LONDON — World markets rallied Thursday as investors grew increasingly confident that Ireland will receive a rescue package and General Motors Corp. made a big splash on its return to market less than a year and a half after it went bankrupt.
In Europe, the FTSE 100 index of leading British shares closed up 76.15 points, or 1.3 percent, at 5,768.71 while Germany's DAX rose 132.04 points, or 2 percent, to 6,832.11. The CAC-40 in France ended 75.62 points, or 2 percent, higher at 3,867.97.
In the U.S., the Dow Jones industrial average was up 170.81 points, or 1.6 percent, at 11,178.69 around midday New York time, while the broader Standard & Poor's 500 index rose 19.33 points, or 1.7 percent, at 1,198.76.
U.S. stocks were buoyed by General Motors' share offering, which drew a lot of interest. The company's share price jumped over 7 percent from their initial offering price of $33 and the company looked poised to raise over $23 billion.
Solid U.S. economic reports, including a buoyant survey from the Philadelphia Federal Reserve and the second consecutive decline in weekly jobless claims, also helped shore up confidence at the bell.
However, the main focus remained on Ireland as representatives from the European Union, the European Central Bank and the International Monetary Fund descended on Dublin.
Investors are hopeful that some sort of deal will be thrashed out, especially after the country's central bank governor Patrick Honohan said he expects the country will accept a loan worth tens of billions of euros and Britain, which is not part of the 16-nation bloc that uses the euro, offered to provide additional support.
"Risk appetite is firming up as dealers scour headlines emanating from Ireland on the growing likelihood of an imminent bailout package for the government as it struggles to contain the blood flowing from its battered banks," said Andrew Wilkinson, senior market analyst at Interactive Brokers.
The EU-IMF mission to the Irish capital is intended to identify the size of the hole in state and bank finances and the measures needed to reassure markets that Ireland won't default on debts.
Honohan, speaking in Frankfurt, said he expected the EU-IMF loan — if approved by the Irish government — would provide a financial "buffer" for Irish banks that would not be used.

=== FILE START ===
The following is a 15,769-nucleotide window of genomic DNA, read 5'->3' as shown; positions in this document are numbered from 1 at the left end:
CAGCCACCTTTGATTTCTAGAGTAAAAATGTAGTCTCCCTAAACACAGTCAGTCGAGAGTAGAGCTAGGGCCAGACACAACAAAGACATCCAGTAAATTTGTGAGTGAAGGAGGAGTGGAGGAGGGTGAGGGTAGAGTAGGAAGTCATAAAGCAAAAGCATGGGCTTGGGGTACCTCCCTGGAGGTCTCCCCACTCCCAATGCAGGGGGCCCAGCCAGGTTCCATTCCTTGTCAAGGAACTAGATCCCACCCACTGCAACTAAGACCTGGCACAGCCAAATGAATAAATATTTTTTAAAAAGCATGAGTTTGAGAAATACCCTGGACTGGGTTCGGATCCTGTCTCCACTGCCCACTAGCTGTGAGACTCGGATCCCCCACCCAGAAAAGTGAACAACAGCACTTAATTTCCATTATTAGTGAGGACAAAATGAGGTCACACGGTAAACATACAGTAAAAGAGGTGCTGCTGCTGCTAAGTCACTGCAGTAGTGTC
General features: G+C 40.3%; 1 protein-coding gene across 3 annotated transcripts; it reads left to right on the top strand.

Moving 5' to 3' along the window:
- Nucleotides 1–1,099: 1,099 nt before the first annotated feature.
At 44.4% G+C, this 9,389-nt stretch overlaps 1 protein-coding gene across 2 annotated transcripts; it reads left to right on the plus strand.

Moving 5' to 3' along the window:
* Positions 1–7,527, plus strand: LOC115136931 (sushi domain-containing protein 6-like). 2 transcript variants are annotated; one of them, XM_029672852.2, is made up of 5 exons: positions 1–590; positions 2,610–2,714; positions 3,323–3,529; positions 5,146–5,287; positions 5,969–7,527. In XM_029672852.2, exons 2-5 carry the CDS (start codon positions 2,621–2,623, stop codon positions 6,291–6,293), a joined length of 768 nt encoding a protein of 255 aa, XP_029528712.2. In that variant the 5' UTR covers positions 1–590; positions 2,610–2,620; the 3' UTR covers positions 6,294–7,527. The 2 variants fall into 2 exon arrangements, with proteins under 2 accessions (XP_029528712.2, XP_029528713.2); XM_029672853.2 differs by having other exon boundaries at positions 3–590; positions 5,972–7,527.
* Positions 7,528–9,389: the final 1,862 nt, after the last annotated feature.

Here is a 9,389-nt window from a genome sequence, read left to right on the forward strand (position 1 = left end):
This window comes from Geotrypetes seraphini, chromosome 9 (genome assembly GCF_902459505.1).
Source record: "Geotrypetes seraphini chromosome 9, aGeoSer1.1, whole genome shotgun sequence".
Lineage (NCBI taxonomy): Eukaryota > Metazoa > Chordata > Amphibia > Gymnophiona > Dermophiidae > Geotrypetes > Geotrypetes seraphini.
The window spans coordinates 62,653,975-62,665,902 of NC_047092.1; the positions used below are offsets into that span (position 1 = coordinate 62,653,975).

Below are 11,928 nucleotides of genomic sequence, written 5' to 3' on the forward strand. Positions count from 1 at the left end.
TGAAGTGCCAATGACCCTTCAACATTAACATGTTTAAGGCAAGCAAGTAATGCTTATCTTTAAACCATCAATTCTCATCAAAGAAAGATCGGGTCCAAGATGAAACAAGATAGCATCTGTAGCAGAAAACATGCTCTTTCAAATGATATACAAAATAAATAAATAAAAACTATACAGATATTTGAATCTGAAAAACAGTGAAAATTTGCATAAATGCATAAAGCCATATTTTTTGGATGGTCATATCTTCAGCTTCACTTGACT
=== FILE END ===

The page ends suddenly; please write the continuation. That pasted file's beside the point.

The Dublin talks are expected to last several days.
The hope, at least among policymakers, is that an Irish package, which some estimate at around €80 billion ($110 billion), would calm markets and ease pressure on the euro.
Analysts remain skeptical that an Irish deal will put an end to the crisis that has engulfed the eurozone over the last year. If recent history is any guide, it's more than likely that another country could be targeted — under this domino effect, Portugal would be next, followed by even-bigger Spain.
"The to-ing and fro-ing about aid for Ireland has once again underlined that things are far from organized within the eurozone," said Lutz Karpowitz, a currency strategist at Commerzbank. "Should an agreement be reached quickly, which is completely open as there is no time frame, the euro might benefit short term but in the end the money for Ireland is not going to support the euro."
By late afternoon London time, the euro was up 0.6 percent at $1.3604. On Wednesday, it had fallen to a seven-week low of $1.3460 as uncertainty over Ireland lingered.
Greece, which has already been bailed out, unveiled more spending cuts to get its budget deficit down to 7.4 percent of gross domestic product in 2011 from this year's projected 9.4 percent — a cut of €5 billion.
The latest austerity budget includes spending cuts at loss-making state-run enterprises, healthcare and defense as well as tax hikes.
Even though the government is expected to get the next tranche of money from its €110 billion bailout facility, the outlook for the country's economy remains grim.
"With the economy is likely to remain in recession well beyond 2012, we think that the debt to GDP ratio could eventually exceed 170 percent of GDP, implying that a restructuring of government debt is eventually all but inevitable," said Ben May, European economist at Capital Economics.
Earlier in Asia, stocks advanced, particularly in Japan as exporters benefited from the weaker yen — by mid afternoon London time, the dollar was up 0.6 percent at 83.63 yen.
The Nikkei 225 stock average jumped 2.1 percent to close at 10,013.63 while Hong Kong's Hang Seng index closed up 1.8 percent at 23,637.39.
In China, the benchmark Shanghai Composite Index gained 0.9 percent to 2,865.45 while the Shenzhen Composite Index for China's second, smaller exchange jumped 1.8 percent to 1,260.59.
Benchmark oil for December delivery was up 84 cents to $81.28 a barrel in electronic trading on the New York Mercantile Exchange. The contract fell $1.90 to settle at $80.44 on Wednesday.
Associated Press writer Pamela Sampson in Bangkok contributed to this report.
- LDS Church 're-evaluating' Scouting program...
- Boy Scout board approves end to blanket ban...
- With Boston out, another Salt Lake Olympics...
- Which U.S. cities are the best for upward...
- Are lawsuits ahead for church-based Boy Scout...
- If you aren’t living in poverty, odds...
- Judge says she did not involuntarily commit...
- Rep. Jason Chaffetz, chairman of the House...
- LDS Church 're-evaluating' Scouting... 87
- Boy Scout board approves end to blanket... 63
- 2016 Republicans use Trump, TV to make... 26
- Evangelicals and Muslims together... 25
- Theater gunman built reputation as an... 23
- Are lawsuits ahead for church-based Boy... 22
- Obama: Republican criticism of Iran... 21
- Oklahoma Supreme Court: Ten... 17